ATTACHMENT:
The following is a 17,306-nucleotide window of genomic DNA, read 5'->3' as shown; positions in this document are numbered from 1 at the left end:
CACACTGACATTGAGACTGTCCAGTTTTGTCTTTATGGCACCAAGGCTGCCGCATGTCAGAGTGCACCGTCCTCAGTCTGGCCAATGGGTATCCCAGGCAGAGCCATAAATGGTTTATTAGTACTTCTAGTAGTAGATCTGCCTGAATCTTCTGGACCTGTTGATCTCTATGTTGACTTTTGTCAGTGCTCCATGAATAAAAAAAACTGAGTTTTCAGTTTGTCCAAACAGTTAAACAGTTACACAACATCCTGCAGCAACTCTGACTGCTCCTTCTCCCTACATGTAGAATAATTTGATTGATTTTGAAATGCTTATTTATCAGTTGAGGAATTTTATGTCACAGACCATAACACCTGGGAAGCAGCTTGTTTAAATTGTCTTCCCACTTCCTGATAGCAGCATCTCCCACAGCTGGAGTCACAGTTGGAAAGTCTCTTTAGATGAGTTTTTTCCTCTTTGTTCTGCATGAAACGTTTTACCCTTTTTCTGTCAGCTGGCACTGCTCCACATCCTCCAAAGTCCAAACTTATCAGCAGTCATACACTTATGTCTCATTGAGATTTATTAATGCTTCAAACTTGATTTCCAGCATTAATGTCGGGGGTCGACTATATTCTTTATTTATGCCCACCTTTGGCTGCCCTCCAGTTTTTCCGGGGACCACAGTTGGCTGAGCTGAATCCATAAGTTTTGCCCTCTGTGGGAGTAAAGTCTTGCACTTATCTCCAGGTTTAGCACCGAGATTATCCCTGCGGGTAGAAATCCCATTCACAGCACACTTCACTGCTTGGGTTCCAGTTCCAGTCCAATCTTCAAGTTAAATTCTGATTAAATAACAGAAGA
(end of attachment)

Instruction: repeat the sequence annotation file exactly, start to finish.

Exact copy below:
The following is a 17,306-nucleotide window of genomic DNA, read 5'->3' as shown; positions in this document are numbered from 1 at the left end:
CACACTGACATTGAGACTGTCCAGTTTTGTCTTTATGGCACCAAGGCTGCCGCATGTCAGAGTGCACCGTCCTCAGTCTGGCCAATGGGTATCCCAGGCAGAGCCATAAATGGTTTATTAGTACTTCTAGTAGTAGATCTGCCTGAATCTTCTGGACCTGTTGATCTCTATGTTGACTTTTGTCAGTGCTCCATGAATAAAAAAAACTGAGTTTTCAGTTTGTCCAAACAGTTAAACAGTTACACAACATCCTGCAGCAACTCTGACTGCTCCTTCTCCCTACATGTAGAATAATTTGATTGATTTTGAAATGCTTATTTATCAGTTGAGGAATTTTATGTCACAGACCATAACACCTGGGAAGCAGCTTGTTTAAATTGTCTTCCCACTTCCTGATAGCAGCATCTCCCACAGCTGGAGTCACAGTTGGAAAGTCTCTTTAGATGAGTTTTTTCCTCTTTGTTCTGCATGAAACGTTTTACCCTTTTTCTGTCAGCTGGCACTGCTCCACATCCTCCAAAGTCCAAACTTATCAGCAGTCATACACTTATGTCTCATTGAGATTTATTAATGCTTCAAACTTGATTTCCAGCATTAATGTCGGGGGTCGACTATATTCTTTATTTATGCCCACCTTTGGCTGCCCTCCAGTTTTTCCGGGGACCACAGTTGGCTGAGCTGAATCCATAAGTTTTGCCCTCTGTGGGAGTAAAGTCTTGCACTTATCTCCAGGTTTAGCACCGAGATTATCCCTGCGGGTAGAAATCCCATTCACAGCACACTTCACTGCTTGGGTTCCAGTTCCAGTCCAATCTTCAAGTTAAATTCTGATTAAATAACAGAAGA